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Your Questions Answered Part I
Senior executives from oncology drug developers looking to mitigate recruitment risks for their ongoing or upcoming trials and are considering Canada as a solution are looking for answers to their questions.
This post is Part I of a two-part series summarizing 5 answers that respond to 10 frequently asked questions by U.S. drug developers about oncology clinical research in Canada.
1) How long does it take to produce the Health Canada Clinical Trial Application (CTA), and is it difficult?
An effective regulatory group experienced with submissions to Health Canada can complete a CTA in 7 days if the FDA IND application module 3 is already available. The Health Canada CTA approval process is a default 30-day deadline for a response to be received.
2) Does the sponsor need to have a Canadian office in order to submit Clinical Trial Applications (CTA) to Health Canada or is there another option?
Sponsors, inside or outside of Canada, are eligible to submit their own CTAs. However, when the Sponsor is located outside of Canada, a Canadian Scientific Officer or Representative must sign the administrative form HC-SC 3011 and certify that the information and material contained in, or referenced by the applicant are complete and accurate, in conjunction with any additional information or samples required to assess the application. For example, Scimega can serve as your Canadian representative for your trial.
3) Are there any exceptions to the Health Canada One (1) Protocol One (1) CTA policy?
When a Sponsor has two different protocols, looking at the same molecule, that are set to start at approximately the same time, it is possible to submit both protocols to Health Canada under a single Clinical Trial Application (CTA). This start-up strategy is a cost-effective solution often used by oncology drug developers willing to commit to expanding one of two trials immediately into Canada with a submission for pre-approval for the second trial to expedite start-up should recruitment hurdles in the U.S. arise for the second trial.
4) How can the standard of care be determined for each province?
Health Canada’s website lists oncology treatments that have been approved for standard of care in Canada. In addition, various provincial websites exist describing which oncology treatments are reimbursed by the local public health care program.
Note that each of the 12 Canadian provinces have a distinct public healthcare program and it is possible that a treatment may be reimbursed by one provincial program, but not by another. Although this information is publicly available, a second important step remains to validate how reimbursed treatments are used at the site-level, in a real-life standard of care context. This validation can be done through discussion with key oncologists. Access to a network of key oncologists is an important contributing factor to achieving an accelerated study feasibility process.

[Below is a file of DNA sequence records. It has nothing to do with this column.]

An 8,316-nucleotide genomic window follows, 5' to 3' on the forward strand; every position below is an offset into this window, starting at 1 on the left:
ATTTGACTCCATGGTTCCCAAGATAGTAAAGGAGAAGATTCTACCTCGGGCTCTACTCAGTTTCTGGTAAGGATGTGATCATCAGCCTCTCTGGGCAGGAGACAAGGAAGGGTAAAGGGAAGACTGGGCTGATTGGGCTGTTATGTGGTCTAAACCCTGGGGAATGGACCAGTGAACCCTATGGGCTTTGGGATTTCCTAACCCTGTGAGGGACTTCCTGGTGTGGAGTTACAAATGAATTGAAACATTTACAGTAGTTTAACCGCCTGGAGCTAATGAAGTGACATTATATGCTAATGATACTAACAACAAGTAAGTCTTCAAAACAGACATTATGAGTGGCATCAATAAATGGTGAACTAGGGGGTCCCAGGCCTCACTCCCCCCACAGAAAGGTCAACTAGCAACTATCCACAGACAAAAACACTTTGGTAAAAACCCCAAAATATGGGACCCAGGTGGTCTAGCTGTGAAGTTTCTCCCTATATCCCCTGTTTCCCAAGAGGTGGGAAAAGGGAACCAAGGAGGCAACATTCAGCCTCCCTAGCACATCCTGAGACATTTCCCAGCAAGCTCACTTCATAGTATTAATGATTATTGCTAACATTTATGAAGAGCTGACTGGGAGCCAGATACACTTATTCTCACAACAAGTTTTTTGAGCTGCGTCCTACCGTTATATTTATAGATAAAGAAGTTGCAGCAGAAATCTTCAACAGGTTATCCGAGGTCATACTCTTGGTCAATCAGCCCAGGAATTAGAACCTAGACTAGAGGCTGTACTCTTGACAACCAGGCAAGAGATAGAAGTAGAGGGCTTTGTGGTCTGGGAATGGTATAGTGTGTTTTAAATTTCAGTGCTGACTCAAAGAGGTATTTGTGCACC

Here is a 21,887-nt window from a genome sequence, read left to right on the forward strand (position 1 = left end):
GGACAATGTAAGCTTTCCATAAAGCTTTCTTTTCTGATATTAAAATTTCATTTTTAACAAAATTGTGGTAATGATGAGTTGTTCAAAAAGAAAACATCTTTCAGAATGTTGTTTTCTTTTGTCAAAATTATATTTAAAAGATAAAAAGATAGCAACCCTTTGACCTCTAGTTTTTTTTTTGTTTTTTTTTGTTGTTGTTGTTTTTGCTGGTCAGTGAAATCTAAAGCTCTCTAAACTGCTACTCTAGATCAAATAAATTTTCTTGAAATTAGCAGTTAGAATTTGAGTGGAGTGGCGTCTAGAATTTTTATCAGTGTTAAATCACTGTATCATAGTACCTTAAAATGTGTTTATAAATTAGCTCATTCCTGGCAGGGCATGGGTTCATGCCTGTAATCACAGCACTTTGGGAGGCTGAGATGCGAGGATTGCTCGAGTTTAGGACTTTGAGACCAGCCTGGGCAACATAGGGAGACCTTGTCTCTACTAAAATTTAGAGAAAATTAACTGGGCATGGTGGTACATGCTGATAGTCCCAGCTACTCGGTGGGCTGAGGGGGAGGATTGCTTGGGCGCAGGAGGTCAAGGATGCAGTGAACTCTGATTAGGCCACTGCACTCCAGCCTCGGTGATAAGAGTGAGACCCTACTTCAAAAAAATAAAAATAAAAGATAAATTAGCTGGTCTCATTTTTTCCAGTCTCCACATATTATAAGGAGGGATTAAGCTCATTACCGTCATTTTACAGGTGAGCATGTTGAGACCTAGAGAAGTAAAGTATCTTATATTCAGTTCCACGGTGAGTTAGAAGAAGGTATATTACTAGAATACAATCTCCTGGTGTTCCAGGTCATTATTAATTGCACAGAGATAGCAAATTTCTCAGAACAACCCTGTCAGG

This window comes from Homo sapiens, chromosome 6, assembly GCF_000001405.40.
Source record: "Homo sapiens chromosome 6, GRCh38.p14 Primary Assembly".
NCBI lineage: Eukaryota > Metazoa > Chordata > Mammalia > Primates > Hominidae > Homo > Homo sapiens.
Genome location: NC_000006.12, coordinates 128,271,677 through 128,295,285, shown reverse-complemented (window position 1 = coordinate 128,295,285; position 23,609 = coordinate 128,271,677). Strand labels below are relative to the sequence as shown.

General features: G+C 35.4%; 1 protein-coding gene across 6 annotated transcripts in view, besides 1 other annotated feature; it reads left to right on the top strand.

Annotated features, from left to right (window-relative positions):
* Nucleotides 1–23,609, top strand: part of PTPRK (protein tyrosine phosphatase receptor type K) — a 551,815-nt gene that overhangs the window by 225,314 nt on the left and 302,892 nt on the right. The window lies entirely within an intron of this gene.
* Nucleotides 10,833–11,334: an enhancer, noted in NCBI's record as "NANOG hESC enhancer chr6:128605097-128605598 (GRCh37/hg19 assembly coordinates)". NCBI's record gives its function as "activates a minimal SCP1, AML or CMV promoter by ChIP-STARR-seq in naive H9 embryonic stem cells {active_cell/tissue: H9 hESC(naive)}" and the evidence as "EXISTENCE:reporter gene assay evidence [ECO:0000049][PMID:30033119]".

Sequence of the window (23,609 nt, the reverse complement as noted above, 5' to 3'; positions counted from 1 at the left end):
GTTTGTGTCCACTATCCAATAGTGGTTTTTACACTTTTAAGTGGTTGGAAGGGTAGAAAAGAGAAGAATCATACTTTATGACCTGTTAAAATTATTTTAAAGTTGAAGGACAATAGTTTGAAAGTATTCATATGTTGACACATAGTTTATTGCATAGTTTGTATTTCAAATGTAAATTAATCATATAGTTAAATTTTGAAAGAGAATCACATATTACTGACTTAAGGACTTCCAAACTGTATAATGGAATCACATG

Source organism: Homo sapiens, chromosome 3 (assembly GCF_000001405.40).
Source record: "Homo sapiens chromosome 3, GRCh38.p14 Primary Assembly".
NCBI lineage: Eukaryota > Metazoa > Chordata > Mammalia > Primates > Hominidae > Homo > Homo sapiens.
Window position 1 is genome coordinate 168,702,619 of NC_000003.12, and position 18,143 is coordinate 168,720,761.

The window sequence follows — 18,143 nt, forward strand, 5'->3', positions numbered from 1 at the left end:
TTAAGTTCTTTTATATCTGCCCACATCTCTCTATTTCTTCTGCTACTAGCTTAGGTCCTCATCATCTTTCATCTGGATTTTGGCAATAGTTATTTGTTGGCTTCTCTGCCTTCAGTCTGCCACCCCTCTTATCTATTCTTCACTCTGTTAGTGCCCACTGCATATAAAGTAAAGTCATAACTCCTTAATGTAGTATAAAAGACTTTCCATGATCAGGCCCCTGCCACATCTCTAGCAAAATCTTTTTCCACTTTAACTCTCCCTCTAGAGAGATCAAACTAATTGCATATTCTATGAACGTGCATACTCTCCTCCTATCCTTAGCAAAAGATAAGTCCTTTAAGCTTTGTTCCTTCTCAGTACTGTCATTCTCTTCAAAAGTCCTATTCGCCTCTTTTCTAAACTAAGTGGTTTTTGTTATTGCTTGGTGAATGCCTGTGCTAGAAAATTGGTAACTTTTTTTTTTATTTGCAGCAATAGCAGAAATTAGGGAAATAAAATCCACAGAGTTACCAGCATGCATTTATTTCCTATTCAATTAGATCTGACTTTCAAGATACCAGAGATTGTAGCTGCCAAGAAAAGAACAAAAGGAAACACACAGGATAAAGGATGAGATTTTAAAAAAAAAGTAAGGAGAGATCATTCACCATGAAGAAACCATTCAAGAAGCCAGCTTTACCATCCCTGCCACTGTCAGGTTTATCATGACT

5) What can be expected from Canadian sites in terms of enrollment?
Canadian Investigative Sites capable of conducting early and late oncology trials include Major Cancer Centers as well as Regional Cancer Centers, and some private clinics (ex: prostate cancer), spread throughout the 12 provinces (scroll down to the middle of the page for an interactive map providing a visual overview of Canadian Sites with this link). Selecting the right Sites for a trial is critical, and to do so one must consider many factors such as the targeted patient population, the proposed study treatment and how it fits within the local standard of care practices, the level of trial competition at the Sites being considered, the experience and interest of the Site staff towards the study, the level of complexity of the trial (ex: early versus late phase), and the required study procedures (ex: 12hrs PK sampling, multiple days in-patient admission, study drug storage requirements, etc.).
Depending on competing trials and drug access, Canadian Sites will typically out-recruit U.S. sites by a margin of 3-to-1. This has a significant and direct impact on the clinical operations budget since 1/3 fewer sites are needed to conduct your trial in Canada.
So, if you are looking to initiate 30 sites in the U.S., it would be necessary to secure the participation of 10 sites in Canada to recruit 50% of the subjects for a study. This is due primarily to Canada’s centralized public healthcare system that involves federally funded Cancer Networks and established centers of excellence in each province with extensive clinical research infrastructure, including internationally renowned researchers.
Contributed by: Julie Martin, Director, Clinical Operations